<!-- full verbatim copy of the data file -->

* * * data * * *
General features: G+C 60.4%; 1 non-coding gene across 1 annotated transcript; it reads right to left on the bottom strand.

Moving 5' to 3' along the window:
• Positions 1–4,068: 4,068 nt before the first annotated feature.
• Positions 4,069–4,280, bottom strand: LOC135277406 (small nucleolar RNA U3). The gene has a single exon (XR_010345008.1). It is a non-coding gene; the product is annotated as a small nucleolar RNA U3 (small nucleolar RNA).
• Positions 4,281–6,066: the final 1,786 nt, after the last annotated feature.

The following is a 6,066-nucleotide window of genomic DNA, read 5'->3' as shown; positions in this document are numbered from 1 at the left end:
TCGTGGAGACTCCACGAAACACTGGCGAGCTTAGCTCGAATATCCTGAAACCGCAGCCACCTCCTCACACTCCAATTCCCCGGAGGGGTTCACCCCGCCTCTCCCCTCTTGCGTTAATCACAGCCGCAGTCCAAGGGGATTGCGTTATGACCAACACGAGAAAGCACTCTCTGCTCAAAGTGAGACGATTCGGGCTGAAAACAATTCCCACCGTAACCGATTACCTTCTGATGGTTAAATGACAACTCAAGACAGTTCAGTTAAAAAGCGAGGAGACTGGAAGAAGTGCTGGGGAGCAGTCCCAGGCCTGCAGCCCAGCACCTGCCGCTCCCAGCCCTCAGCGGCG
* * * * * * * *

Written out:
General features: G+C 60.4%; 1 non-coding gene across 1 annotated transcript; it reads right to left on the bottom strand.

Moving 5' to 3' along the window:
• Positions 1–4,068: 4,068 nt before the first annotated feature.
• Positions 4,069–4,280, bottom strand: LOC135277406 (small nucleolar RNA U3). The gene has a single exon (XR_010345008.1). It is a non-coding gene; the product is annotated as a small nucleolar RNA U3 (small nucleolar RNA).
• Positions 4,281–6,066: the final 1,786 nt, after the last annotated feature.

The following is a 6,066-nucleotide window of genomic DNA, read 5'->3' as shown; positions in this document are numbered from 1 at the left end:
TCGTGGAGACTCCACGAAACACTGGCGAGCTTAGCTCGAATATCCTGAAACCGCAGCCACCTCCTCACACTCCAATTCCCCGGAGGGGTTCACCCCGCCTCTCCCCTCTTGCGTTAATCACAGCCGCAGTCCAAGGGGATTGCGTTATGACCAACACGAGAAAGCACTCTCTGCTCAAAGTGAGACGATTCGGGCTGAAAACAATTCCCACCGTAACCGATTACCTTCTGATGGTTAAATGACAACTCAAGACAGTTCAGTTAAAAAGCGAGGAGACTGGAAGAAGTGCTGGGGAGCAGTCCCAGGCCTGCAGCCCAGCACCTGCCGCTCCCAGCCCTCAGCGGCG